Senate Democrats block GOP filibuster
Friday, December 18, 2009; 2:50 AM
Senate Republicans failed early Friday in their bid to filibuster a massive Pentagon bill that funds the wars in Iraq and Afghanistan, an unusual move designed to delay President Obama's health-care legislation.
On a 63 to 33 vote, Democrats cleared a key hurdle that should allow them to approve the must-pass military spending bill Saturday and return to the health-care debate. After years of criticizing Democrats for not supporting the troops, just three Republicans supported the military funding.
The maneuvering came as Democrats were still trying to secure a crucial vote on the health-care legislation. Sen. Ben Nelson (Neb.), the last holdout in the Democratic caucus and the focus of an intense lobbying campaign by White House officials, rejected an abortion compromise aimed at bringing him on board. Nelson has said he would not support the package unless it explicitly bars use of federal money for abortion services.
If Nelson's support can be locked up by Saturday, Democrats are hopeful that they will be able to begin clearing the parliamentary hurdles that would allow final passage of their version of the legislation by Christmas Eve. That would meet their self-imposed deadline to begin negotiating with House Democrats to craft a final version of the bill to send to the president early next year.
Republicans have said their goal is to delay the bill and force Senate Democrats to go home and face their constituents, hoping for some supporters of the measure to return after New Year's too fearful to back the legislation.
If the filibuster on the $626 billion defense bill had succeeded, Democrats would have had to scramble to find a way to fund the military operations, because a stopgap funding measure for the Pentagon will expire at midnight Friday. Such an effort to come up with another stopgap defense bill might have disrupted the very tight timeline on health care.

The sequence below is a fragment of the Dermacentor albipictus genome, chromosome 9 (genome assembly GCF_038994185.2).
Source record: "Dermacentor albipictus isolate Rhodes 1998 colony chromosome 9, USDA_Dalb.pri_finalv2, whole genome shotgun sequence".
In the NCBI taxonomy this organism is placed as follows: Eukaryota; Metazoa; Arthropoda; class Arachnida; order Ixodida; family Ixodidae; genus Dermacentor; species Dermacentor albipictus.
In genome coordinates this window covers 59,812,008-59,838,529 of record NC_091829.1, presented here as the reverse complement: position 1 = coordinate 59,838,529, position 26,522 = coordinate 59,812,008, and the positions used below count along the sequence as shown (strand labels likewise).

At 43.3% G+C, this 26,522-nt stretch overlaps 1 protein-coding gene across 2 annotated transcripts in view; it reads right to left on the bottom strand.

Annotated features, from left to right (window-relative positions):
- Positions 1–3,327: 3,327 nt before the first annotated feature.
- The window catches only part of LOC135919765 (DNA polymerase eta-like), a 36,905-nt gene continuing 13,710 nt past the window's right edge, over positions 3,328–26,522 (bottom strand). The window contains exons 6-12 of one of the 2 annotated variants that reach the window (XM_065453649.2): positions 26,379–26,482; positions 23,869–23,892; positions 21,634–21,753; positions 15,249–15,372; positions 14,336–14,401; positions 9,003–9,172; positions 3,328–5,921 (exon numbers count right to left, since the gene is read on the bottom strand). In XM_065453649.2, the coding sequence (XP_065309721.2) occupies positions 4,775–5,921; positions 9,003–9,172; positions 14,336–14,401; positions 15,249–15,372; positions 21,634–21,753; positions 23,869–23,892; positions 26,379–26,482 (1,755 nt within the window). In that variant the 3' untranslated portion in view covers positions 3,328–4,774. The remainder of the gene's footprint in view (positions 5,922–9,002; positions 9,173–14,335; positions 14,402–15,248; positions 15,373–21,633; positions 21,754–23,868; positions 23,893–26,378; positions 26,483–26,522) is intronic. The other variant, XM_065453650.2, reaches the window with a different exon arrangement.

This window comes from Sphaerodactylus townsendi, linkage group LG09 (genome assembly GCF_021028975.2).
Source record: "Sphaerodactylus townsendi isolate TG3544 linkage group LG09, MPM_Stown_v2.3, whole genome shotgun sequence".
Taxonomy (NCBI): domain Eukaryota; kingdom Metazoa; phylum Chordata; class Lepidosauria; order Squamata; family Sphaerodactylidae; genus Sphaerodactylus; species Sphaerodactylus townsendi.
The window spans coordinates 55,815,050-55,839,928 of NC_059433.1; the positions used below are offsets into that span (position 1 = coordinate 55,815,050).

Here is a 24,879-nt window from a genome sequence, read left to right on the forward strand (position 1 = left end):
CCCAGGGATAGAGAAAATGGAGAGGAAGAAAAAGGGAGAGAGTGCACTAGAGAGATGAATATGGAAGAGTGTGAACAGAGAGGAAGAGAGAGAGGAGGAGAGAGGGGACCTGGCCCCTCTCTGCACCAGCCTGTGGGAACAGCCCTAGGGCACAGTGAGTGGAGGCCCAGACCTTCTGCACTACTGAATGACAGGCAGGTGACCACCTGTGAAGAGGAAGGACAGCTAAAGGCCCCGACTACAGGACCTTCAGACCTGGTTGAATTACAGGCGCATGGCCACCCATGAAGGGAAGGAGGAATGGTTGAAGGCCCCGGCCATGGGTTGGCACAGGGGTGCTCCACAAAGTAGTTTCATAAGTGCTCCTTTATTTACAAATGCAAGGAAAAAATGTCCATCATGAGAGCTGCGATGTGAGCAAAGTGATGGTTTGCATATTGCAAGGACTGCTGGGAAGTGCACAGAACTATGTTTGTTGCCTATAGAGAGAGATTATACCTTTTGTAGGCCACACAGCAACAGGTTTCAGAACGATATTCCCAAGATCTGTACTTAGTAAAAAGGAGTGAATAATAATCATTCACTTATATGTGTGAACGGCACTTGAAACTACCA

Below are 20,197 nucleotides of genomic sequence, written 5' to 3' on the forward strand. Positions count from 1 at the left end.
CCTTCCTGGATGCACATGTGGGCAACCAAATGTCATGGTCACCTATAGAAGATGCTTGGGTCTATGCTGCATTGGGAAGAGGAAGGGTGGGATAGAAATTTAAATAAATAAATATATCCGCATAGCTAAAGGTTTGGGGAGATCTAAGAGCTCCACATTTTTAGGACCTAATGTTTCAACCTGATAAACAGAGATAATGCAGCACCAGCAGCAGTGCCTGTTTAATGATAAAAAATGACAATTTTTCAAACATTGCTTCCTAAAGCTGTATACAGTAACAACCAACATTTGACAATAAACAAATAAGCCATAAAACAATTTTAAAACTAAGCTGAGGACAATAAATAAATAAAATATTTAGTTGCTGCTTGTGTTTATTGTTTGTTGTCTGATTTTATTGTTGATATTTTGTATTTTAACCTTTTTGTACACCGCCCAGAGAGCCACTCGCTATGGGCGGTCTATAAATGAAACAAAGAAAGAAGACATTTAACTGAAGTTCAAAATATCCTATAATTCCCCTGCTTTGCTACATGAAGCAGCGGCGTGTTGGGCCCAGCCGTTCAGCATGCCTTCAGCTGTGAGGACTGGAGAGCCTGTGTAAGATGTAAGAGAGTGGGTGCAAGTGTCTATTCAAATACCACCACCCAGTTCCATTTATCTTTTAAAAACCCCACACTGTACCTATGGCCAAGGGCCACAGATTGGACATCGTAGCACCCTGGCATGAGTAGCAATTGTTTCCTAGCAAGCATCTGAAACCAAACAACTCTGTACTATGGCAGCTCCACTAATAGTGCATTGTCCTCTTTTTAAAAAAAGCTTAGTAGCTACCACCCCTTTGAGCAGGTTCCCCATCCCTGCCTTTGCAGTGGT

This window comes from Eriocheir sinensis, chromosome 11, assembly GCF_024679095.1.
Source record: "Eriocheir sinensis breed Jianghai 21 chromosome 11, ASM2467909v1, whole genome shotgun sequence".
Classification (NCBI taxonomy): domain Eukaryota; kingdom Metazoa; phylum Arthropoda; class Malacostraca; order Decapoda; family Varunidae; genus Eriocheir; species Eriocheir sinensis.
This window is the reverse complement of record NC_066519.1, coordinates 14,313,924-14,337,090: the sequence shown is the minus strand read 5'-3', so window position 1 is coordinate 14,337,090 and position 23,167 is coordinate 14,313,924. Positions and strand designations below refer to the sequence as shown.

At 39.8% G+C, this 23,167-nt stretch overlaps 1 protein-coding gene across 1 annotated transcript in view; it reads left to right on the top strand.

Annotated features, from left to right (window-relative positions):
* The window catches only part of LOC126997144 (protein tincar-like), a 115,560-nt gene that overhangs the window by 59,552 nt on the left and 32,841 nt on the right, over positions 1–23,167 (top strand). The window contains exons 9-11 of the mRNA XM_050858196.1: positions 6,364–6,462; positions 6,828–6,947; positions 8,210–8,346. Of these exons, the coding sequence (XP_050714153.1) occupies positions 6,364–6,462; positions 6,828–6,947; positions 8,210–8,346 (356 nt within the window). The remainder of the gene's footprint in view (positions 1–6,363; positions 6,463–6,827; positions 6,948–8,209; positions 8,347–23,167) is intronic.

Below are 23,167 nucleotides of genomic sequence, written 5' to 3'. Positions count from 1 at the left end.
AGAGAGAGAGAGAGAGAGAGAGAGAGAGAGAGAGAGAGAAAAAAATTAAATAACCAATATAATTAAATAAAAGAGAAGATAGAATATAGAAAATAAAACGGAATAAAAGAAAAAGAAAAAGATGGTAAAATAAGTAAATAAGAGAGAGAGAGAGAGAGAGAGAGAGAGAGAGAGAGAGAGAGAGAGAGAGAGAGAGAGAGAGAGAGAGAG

Republicans have provided the backbone of support for the wars in Iraq and Afghanistan, and many have praised Obama's troop increase in Afghanistan. When the House considered the same legislation Wednesday, 164 of the 175 Republicans present voted for it, so the Senate GOP plan to oppose defense spending Friday morning put them in an unusual position.
Sen. John McCain (R-Ariz.) cited the roughly 1,800 earmarks in the bill worth $4.2 billion in explaining his opposition, but most others were blunt in their rational for opposing the military legislation.
"I don't want health care," Sen. Sam Brownback (R-Kan.) said Thursday evening.
Taking the floor as the new day's session began just past midnight, Sen. Kay Bailey Hutchison (R-Texas) laid out what appeared to be a case to filibuster the defense bill. "The bill that is before us is not what is driving, actually, the timing of this vote at 12:15 in the morning on Friday. I think that what is driving it is health care," Hutchison said.
An hour later, Hutchison joined Maine Sens. Susan Collins and Olympia Snowe as the only Republican votes for the defense bill. But their support came only after waiting for all 60 members of the Democratic caucus to cast their "aye" votes, hitting the 60-vote threshold and making the GOP votes moot.
Because of the narrow timeline on health care, Democrats decided to schedule votes on the defense spending bill shortly after 1 a.m. so that, under parliamentary rules, that legislation can be finished by breakfast-time Saturday. That is a preemptive move to allow extra floor time for other potential delay tactics by Republicans on health care.